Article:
It’s still not December yet, but I do have to say that the Christmas lights on Duke Street do manage to cheer up a damp and cold November night.
Walney Channel is lined with mud rather than sand, at least it is on the stretch of foreshore north of the bridge. It’s not particularly pleasant to walk on and it can be very slippery underfoot, but it’s not the filthy open sewer that it was in my early childhood. There are mussel beds, which attract oystercatchers and even hardy humans who can sometimes be seen out there with buckets, so it must all be quite clean these days. Anybody for moules et frites?
Anyway, here we are looking out across the channel towards Barrow Island. Note the abandoned push-chair – I don’t know what happened to its occupant.
Shall I do some name-dropping, for the benefit of Kris in Hobart (but apparently he’s in Sydney at the moment, and probably feeling a bit sore at Australia’s loss of Rugby League supremacy.) I was playing bridge tonight with my good friend and esteemed widow of a Barrow Local Hero, Bessie Horne. We came top! Didn’t we do well!
It seems such a shame, the fine old fishing boat abandoned on the Walney foreshore and left to decline gently into decay. I’d love a seagoing boat boat like that, although I’d be perfectly happy with a much smaller one.
It was a perfectly beautiful late autumn day today. Cold, but crisp and clear. So I went out with the Nikoff to enjoy my favourite view and record it. I also went down on the foreshore to take some pictures of the boats close up, although with the tide only just receding it was kind of muddy and slippery down there.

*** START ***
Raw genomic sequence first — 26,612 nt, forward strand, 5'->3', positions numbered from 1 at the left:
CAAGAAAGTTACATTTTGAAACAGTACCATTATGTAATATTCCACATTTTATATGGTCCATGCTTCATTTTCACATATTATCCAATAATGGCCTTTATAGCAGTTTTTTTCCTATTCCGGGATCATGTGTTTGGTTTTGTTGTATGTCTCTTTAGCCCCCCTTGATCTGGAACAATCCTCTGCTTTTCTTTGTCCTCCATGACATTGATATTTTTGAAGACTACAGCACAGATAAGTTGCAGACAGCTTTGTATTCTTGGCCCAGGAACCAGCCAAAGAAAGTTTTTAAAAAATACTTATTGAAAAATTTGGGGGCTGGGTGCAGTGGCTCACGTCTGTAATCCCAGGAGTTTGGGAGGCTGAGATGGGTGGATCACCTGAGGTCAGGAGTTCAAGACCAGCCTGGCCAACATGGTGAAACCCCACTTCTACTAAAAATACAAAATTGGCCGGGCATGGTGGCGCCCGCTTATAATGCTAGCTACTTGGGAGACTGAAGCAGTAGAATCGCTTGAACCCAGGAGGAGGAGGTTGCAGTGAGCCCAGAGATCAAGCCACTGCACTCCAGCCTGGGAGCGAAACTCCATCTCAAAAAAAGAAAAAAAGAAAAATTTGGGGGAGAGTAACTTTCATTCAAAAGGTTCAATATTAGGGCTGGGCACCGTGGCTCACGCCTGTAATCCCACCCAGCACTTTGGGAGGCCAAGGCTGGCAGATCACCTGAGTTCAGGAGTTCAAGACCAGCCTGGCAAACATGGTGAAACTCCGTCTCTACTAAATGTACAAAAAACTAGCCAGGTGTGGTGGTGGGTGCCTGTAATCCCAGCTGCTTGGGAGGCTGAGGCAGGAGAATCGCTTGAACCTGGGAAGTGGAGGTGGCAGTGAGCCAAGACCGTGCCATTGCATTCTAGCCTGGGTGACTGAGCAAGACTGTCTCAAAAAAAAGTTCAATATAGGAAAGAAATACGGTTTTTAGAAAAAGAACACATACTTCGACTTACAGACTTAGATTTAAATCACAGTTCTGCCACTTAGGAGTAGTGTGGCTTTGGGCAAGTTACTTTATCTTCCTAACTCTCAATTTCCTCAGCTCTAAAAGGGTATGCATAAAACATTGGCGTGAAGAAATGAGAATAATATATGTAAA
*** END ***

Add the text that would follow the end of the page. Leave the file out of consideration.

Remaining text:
Anyway, here as a taster is a shot of Black Combe, looming over North Scale. I never tire of recreating this shot, because it is never the same twice. The mountain changes constantly with the light.
I’m still full of cold and loth to go out and about with the Nikoff, so here’s a shot of the Walney Bridge from the vicinity of the ferry terminal it replaced a hundred years ago.
Meanwhile, I’m off to crawl under the duvet with a hot toddy!
Tags: Barrow, Fishing boats
First, apologies for my absence over the last few days. I’ve had a crappy week and in addition I’m laid low with a rotten cold.
Anyway, here to be getting on with is a shot of fishing boats Elainalee and Talisker, beached at low tide.
Well, it’s the middle of November after all. Christmas is still six weeks away, but already our ears are bombarded with seasonal tunes in every shop, and today the civic Christmas tree went up, in the space betwen the town hall and the Forum Twenty-Eight arts centre.
This year, apparently, we’ve to spend even more than ever to escape the recession, so there’s all the more reason to put is in the mood. Sigh.
I don’t have a particular story to go with this shot, except to point out the width of the roadway on this not exactly prime arterial route. This is typical of Barrow. Trams passed this way once so the width is partly accounted for by the provision of space for tram tracks. Perhaps somebody else knows why so many Barrow streets, including plenty that never saw a tram, are so wide? It is the way from the town centre to Green’s Pie Shop [qv] so maybe that’s it.
I’m standing in the middle of the road on top of the bridge that carries Greengate Street over the railway lines and also a local street, so the bridge at least is of comparatively recent vintage.
The Ben Varrey, registered in Ramsey, Isle of Man (hello babooshka!, was to be seen in Buccleuch Dock this morning. Loading, I think, as the big hammerhead crane was in action and turning away empty.
Ben Varrey apparently means ‘mermaid’ in Manx.
I get very frustrated when I see this on a glorious day like yesterday (but not today), with blue sky and a good breeze. I sailed a bit in my teens and again in my twenties, always crewing for others. I wanted a boat fo my own one day but I didn’t do it when I could and now I don’t suppose I ever shall.
Anybody want to make me an offer I couldn’t possibly refuse?